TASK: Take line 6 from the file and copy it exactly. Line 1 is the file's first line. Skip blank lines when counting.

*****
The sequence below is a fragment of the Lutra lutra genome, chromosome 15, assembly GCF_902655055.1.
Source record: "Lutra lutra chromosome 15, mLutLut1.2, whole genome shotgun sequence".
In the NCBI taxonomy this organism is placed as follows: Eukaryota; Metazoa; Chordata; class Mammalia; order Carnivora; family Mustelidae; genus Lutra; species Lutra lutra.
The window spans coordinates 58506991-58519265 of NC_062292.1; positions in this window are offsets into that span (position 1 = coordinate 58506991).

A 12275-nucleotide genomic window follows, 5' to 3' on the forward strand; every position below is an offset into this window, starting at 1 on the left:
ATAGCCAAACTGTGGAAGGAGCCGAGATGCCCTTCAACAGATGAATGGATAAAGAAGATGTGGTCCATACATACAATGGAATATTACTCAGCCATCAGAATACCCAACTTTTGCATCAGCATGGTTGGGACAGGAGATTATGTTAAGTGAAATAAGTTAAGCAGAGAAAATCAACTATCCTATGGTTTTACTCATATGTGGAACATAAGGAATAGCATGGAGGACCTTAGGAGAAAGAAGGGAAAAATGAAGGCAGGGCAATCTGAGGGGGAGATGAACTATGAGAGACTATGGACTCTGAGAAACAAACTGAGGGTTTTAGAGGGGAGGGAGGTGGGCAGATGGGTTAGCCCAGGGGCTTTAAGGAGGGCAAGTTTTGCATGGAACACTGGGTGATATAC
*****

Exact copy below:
ATAGCCAAACTGTGGAAGGAGCCGAGATGCCCTTCAACAGATGAATGGATAAAGAAGATGTGGTCCATACATACAATGGAATATTACTCAGCCATCAGAATACCCAACTTTTGCATCAGCATGGTTGGGACAGGAGATTATGTTAAGTGAAATAAGTTAAGCAGAGAAAATCAACTATCCTATGGTTTTACTCATATGTGGAACATAAGGAATAGCATGGAGGACCTTAGGAGAAAGAAGGGAAAAATGAAGGCAGGGCAATCTGAGGGGGAGATGAACTATGAGAGACTATGGACTCTGAGAAACAAACTGAGGGTTTTAGAGGGGAGGGAGGTGGGCAGATGGGTTAGCCCAGGGGCTTTAAGGAGGGCAAGTTTTGCATGGAACACTGGGTGATATAC